So it turns out that when you appoint a cabinet of demonstrable idiots, things go wrong.
Whoever would have thought? Whoever could have known? Well, absolutely everyone of course, but we’ll get into the details on that in due course.
In the meantime, the greatest self-inflicted fiasco of modern times has reached a kind of ending, in the form of the most predictable U-turn quite possibly in living memory.
Is it really only three days ago that the un-resigned education secretary Gavin Williamson said, live on air, “This is it. No U-turn, no change”?
As if it wasn’t blatantly obvious, even then, that a government that cannot go three minutes without claiming it is “levelling up” the country, was not really going to be able to get away with handing out A-Level results to half a million 18-year-olds on the basis of an algorithm that punished them if they had the temerity to come from a disadvantaged background.
That it has now decided to switch off the algorithm is so overwhelmingly inevitable it is barely even worth noting. Not when there is so much else to get through anyway.
Can it really be the work of real life, and not a lazily written sitcom, that last month Dominic Cummings really did hold an away day for all the government’s special advisers for which they were all required to have read two books on high performance management and “superforecasting”? And yet, here they were, somehow unable to catch sight of the runaway freight train that had already run them over, because they were too busy not quite managing to find their backsides with both hands?
The whole episode does yet again illuminate the inherent contradictions of this, the most talentless government ever assembled, in light so bright as to be unsafe to even gaze upon.
That if you go around, briefing about the “hard rain” that’s about to fall on everyone but you, and at the same time assemble a government of loyal fools, you will come to look very stupid, and very quickly indeed.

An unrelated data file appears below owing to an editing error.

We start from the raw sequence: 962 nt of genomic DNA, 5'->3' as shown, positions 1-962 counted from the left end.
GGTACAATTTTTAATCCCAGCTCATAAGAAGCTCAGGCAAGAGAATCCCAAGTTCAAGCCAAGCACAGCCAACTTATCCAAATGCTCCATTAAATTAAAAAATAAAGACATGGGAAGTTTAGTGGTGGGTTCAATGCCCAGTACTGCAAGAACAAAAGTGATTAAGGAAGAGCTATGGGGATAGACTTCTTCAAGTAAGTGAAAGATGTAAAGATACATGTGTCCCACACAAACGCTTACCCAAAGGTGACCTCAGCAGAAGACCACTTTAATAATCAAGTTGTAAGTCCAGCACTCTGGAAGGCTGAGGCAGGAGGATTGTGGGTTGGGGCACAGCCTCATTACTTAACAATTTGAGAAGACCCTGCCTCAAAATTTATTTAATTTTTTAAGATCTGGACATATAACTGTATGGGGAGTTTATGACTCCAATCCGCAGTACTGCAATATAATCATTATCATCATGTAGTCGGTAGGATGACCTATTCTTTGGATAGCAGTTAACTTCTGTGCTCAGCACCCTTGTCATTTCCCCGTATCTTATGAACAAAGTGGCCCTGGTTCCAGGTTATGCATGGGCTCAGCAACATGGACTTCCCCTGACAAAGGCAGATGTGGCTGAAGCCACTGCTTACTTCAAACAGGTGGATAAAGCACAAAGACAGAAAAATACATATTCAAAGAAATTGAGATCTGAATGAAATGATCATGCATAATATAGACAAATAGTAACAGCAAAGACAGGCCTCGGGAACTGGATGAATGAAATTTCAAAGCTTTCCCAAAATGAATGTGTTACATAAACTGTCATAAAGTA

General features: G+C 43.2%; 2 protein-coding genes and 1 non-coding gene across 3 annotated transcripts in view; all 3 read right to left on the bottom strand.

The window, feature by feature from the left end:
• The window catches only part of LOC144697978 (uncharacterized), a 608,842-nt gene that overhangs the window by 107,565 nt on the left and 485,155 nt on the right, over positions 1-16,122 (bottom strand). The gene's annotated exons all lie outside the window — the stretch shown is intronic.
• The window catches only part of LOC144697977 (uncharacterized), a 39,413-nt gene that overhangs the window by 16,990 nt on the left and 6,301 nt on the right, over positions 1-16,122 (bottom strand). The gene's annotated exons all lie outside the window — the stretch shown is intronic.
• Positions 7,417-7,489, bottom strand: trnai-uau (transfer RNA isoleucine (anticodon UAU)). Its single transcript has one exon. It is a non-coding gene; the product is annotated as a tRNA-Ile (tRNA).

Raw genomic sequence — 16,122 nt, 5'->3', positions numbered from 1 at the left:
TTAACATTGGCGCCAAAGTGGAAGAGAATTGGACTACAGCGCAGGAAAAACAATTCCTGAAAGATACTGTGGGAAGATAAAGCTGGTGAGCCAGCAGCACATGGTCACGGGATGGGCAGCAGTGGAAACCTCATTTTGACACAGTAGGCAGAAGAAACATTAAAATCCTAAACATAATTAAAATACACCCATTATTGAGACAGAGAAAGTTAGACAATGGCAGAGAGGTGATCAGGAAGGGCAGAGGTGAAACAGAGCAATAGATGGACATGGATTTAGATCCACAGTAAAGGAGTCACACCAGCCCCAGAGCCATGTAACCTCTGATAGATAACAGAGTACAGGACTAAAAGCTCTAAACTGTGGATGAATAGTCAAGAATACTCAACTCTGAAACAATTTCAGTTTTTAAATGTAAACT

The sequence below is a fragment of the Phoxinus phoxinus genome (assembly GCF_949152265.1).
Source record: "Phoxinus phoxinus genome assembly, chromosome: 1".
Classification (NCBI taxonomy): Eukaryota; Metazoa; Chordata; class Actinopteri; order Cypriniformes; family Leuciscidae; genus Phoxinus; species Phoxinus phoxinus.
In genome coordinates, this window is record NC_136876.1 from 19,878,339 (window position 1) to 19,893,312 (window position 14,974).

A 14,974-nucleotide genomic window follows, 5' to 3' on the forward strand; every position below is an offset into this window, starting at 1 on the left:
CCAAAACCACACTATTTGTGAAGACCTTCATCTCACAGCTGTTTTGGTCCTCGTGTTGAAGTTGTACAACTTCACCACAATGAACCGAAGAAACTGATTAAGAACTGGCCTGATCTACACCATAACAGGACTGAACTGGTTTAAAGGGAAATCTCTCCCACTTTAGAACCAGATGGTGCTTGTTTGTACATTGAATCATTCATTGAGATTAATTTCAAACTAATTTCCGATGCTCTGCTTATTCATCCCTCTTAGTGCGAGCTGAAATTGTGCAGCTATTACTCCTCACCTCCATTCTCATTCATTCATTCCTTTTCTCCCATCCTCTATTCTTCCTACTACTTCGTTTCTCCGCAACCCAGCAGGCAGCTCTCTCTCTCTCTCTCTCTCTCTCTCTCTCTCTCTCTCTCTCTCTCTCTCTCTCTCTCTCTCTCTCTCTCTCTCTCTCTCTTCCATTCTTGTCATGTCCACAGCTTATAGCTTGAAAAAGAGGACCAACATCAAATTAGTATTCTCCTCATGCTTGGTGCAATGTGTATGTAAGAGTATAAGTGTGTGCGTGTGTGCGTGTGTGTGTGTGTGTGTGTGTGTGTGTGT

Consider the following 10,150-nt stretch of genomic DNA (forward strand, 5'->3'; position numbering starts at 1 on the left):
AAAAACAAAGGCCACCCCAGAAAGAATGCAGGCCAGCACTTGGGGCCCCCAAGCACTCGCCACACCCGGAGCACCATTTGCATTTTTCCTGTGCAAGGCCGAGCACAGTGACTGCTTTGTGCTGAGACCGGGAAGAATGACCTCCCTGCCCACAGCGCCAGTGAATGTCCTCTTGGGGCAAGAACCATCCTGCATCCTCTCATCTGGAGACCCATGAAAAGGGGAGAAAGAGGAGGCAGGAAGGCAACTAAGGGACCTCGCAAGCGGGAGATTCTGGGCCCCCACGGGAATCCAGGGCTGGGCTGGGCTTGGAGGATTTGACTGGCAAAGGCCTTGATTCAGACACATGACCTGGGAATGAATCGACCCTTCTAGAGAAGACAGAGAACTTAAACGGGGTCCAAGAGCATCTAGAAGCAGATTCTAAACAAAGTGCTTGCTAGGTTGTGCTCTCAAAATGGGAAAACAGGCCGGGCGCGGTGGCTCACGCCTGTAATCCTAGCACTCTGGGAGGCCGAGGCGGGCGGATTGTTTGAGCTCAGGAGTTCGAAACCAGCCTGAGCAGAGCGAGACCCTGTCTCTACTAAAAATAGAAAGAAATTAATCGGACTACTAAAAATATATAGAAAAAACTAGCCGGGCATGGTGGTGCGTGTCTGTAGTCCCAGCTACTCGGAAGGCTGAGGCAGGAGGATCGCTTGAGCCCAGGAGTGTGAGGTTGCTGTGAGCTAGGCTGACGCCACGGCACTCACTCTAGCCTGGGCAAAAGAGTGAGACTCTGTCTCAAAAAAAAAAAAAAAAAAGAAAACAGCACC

There are still many millions of people, not merely in this country, but all around the world, who still cannot get over the clear and certain fact that the UK government had weeks to watch the unfolding coronavirus horror show in Italy and elsewhere, and take the obvious steps to prevent it happening here, but declined to do so for reasons that even a public inquiry might not be able to fathom.
And yet, here we are, a very short while later. Two weeks ago, the Scottish government published its exam results for 18-year-olds, calculated by a dysfunctional computer system that corrected pupils’ predicted grades based on the past performance of their school. It was immediately obvious it was a disaster. Nicola Sturgeon apologised. The results were scrapped.
And now, with a week’s notice, the same has happened here. Of course, we shouldn’t be surprised. When the Scottish chief medical officer was caught breaking her own lockdown rules, she resigned. When Dominic Cummings did the same, instead of quitting he went on live television and told a very long series of very blatant lies.
Of course, it is important to acknowledge that no government in decades has faced challenges on this scale, which does make it difficult to evaluate precisely how useless it is. Making Gavin Williamson try to sort out the impossible mess of exam-less A Level results is like trying to gauge the cognitive power of a chimpanzee by teaching it quantum mechanics instead of the two times table.
This is always how it would pan out, in the end. And while grading-by-letter is on everyone’s mind, perhaps it is worth recalling one of the oldest business management maxims around; “As hire As. Bs hire Cs.”
What grades should you be awarded then, if you hired Gavin Williamson? You hardly need an algorithm to work that one out.
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